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The Elements as an Archetype of Transformation:
An Exploration of Earth, Water, Air, and Fire

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Chapter 4 - The Theory of the Elements, cont.

The Elements in Isolation


In trying to understand the Earth element, we can turn to the physical elements of our surroundings that are directly sense-perceptible but which include as little of the other elements as possible.  In other words, when we try to isolate from our experience everything that partakes of the elements of water, air, and fire, what is left?  We can imagine the following: bare mountains, rocky crags, cliff-sides, crystals, caves, canyons, mesas, and the like 6.  In short, we can imagine all that presents itself to us as being of a purely mineral nature as representing the earth.  Physicists identify the mineral nature as a particular phase in which matter can exist, i.e. as a solid.  Approached in this way, we can then seek the qualities that become apparent to us through our sensible contact with these elements which outwardly manifest as part of the Earth itself.

Earth: Rocks

To begin with, we can notice that these aspects of the earth all have the quality of being able to be clearly and definitively located in space.  There exist definite boundaries to the substances; the mountain top is precisely here, the rock occupies just this specific space.  We could therefore describe earth elements as definite, shaped,and located.  Earth elements also have the tendency to be rigid and resistant to change – that is, to maintain their shape and position.  When a change does occur, it usually occurs quickly and definitively: for example in a rockslide, or in the breaking of a clay pot.  Changes in purely earth elements are therefore usually manifestly obvious, because the element has changed its shape or its location.  Physicists refer to this tendency of the mineral world by the term inertia, which we can simply understand as the tendency for all that partakes of a mineral nature to resist change of any type: some kind of outside force is generally needed 7 if any change is to be produced in them.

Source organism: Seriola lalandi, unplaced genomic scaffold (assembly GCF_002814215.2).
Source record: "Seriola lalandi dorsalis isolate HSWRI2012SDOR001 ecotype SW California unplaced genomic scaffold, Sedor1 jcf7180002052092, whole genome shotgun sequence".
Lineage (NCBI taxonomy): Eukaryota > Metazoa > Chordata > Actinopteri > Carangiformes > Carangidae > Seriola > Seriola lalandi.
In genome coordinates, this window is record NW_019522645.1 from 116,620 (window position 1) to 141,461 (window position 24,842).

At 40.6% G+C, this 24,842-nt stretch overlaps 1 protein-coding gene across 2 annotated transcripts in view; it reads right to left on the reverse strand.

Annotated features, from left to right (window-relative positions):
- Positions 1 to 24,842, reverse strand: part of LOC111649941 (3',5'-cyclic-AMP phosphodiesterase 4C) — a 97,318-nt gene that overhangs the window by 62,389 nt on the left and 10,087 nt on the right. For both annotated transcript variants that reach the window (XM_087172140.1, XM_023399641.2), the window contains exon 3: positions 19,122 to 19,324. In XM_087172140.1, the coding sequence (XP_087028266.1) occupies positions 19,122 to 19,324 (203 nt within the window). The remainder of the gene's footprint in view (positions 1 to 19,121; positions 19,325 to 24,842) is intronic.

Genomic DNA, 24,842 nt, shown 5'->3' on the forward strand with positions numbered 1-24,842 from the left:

This leads us to a sense of the way in which the earth elements are structured; their tendency for precise positioning extends to their inside as well as their outer, visible borders.  Within a crystal, which is perhaps the very best example of a pure earth element 8, every piece of the substance is precisely related to its neighbors through a definite arrangement, which can be made manifest if the crystal is broken.  In this case, it will be apparent that the crystal will have a tendency to break along very specific fracturing planes, betraying its inner structure.  We can therefore also speak of earth elements as ordered.   In this sense, the earth elements do not really hide anything from us: their outside is essentially just like their inside, and vice versa.  There is no necessary difference between what lies within a rock and what it presents on its outer surface.  Therefore we could also consider earth elements to consist of all surfaces, even on the inside.